The shoulder is a modified ball-in-a-socket joint, with the ball being the rounded portion of the upper arm and the socket being a shallow dish-shaped structure attached to the shoulder blade. Because the shoulder has so much motion, the cup side does not really surround the ball, and we depend upon strong ligament structures for stability and motion.
With degenerative shoulder conditions, the smooth surfaces of the joint wear off, and specialists replace the area with new smooth surfaces without altering the normally functioning muscles and ligaments.
Reverse Total Shoulder Arthroplasty
When a person has both a degenerative joint and loss of ligament stability, a routine total joint replacement will relieve pain, but will not allow normal motion.
At Glendale Adventist Medical Center, orthopedic specialists offer patients a reverse total shoulder arthroplasty, a unique and successful approach to dealing with this problem: The ball portion of the joint is fixed to the shoulder blade and the cup is attached to the upper arm. By doing this, the cup captures the ball in a way that the normal total shoulder arthroplasty can't, and therefore the patient not only has relief of pain but also regains motion.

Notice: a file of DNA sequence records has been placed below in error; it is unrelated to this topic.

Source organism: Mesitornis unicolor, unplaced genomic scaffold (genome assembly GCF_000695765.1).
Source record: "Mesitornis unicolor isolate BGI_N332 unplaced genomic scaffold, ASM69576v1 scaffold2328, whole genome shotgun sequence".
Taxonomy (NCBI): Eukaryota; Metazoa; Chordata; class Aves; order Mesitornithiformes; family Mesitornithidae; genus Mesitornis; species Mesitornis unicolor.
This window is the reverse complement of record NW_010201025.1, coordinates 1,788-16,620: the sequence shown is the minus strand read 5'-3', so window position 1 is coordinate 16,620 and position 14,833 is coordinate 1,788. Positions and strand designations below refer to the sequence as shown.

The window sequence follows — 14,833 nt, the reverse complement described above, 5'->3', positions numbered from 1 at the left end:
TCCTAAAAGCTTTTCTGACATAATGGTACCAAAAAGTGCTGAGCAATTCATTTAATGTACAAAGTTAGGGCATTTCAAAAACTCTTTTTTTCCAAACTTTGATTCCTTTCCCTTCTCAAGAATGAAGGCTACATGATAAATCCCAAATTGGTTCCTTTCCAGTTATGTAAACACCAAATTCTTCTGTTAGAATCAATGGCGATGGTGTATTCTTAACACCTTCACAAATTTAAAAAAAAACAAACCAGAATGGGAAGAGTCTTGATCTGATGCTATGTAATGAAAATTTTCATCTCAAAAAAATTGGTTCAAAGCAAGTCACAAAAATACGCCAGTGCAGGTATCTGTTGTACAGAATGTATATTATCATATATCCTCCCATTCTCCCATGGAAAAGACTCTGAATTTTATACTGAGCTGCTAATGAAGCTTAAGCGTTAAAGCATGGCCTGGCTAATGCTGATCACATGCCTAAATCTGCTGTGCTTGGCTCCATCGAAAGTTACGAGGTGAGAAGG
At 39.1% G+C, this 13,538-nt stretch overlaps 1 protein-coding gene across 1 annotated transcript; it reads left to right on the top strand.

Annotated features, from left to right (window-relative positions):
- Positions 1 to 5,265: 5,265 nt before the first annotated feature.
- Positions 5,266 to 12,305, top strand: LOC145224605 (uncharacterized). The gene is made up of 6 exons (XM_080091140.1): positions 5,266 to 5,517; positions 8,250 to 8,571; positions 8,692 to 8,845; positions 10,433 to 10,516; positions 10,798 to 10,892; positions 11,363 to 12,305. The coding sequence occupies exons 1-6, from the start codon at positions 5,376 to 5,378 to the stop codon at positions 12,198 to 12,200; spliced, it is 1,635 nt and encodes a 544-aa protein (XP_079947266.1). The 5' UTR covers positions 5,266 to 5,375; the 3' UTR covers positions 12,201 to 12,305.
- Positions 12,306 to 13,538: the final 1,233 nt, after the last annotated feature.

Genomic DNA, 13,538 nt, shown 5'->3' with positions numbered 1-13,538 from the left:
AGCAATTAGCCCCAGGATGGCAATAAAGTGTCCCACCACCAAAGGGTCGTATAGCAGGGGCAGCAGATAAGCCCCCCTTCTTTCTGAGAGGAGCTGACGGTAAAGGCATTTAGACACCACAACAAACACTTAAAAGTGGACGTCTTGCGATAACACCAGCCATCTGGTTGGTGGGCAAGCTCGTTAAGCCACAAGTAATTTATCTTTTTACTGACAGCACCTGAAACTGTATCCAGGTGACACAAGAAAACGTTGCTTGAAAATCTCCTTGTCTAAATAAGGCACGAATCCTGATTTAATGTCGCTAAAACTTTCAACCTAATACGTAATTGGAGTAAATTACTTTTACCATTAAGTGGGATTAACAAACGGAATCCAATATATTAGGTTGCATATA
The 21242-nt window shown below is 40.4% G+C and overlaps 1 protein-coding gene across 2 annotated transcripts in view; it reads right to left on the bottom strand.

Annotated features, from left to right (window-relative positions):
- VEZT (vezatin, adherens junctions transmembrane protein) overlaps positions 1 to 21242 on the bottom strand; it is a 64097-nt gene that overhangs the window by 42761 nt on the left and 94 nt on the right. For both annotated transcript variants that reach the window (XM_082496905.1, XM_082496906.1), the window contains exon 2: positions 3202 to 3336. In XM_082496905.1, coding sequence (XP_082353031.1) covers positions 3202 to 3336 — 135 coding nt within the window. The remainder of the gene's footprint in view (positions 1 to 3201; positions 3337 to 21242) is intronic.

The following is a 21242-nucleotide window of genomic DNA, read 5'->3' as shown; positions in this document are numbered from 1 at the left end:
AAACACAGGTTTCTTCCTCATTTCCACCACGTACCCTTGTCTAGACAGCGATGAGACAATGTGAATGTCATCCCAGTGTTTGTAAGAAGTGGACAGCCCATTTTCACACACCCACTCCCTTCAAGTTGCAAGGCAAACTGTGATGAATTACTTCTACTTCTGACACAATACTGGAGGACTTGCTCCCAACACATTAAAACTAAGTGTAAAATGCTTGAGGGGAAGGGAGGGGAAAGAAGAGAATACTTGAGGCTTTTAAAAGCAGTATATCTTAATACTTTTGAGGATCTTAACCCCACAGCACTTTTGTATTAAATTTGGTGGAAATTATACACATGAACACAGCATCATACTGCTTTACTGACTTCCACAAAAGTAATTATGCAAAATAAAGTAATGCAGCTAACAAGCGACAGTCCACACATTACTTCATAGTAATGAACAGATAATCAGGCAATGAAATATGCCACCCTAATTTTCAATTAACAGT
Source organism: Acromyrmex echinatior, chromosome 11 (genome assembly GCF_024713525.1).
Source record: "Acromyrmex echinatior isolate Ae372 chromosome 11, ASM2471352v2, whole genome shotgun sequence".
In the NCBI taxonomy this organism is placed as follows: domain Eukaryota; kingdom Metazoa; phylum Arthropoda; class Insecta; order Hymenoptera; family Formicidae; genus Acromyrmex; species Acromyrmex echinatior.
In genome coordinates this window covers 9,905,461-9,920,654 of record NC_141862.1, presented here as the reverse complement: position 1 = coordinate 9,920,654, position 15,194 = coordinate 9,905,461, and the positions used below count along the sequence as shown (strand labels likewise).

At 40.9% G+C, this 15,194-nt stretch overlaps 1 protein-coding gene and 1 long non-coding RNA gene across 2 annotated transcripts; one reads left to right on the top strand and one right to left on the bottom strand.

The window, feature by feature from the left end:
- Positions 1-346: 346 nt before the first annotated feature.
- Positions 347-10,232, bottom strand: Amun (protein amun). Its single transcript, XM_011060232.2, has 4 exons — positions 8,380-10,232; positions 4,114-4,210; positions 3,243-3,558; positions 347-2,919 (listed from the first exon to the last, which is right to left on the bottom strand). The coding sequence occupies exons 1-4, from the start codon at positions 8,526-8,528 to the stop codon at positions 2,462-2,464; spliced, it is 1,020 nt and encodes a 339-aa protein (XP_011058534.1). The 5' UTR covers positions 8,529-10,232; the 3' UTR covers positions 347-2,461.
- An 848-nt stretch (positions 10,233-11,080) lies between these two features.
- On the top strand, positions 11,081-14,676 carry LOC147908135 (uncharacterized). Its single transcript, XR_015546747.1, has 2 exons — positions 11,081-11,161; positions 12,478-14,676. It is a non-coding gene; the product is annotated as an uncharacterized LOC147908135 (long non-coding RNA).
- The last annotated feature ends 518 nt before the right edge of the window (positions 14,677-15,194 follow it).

Risks associated with the reverse total shoulder arthroplasty are similar to that of any other invasive procedure. Those include the risk of anesthesia, risk of wound infection, the risks of blood loss and the risk of developing blood clots.
Patients who are candidates for this procedure are usually age 60 or older and have both an unrepairable rotator cuff tear and advanced degenerative joint disease of the shoulder. Their pain and limitation of function are also severe.
For more information, call (818) 409-8100.
Click here to download our Health Connections brochure entitled, "Understanding Shoulder Probems".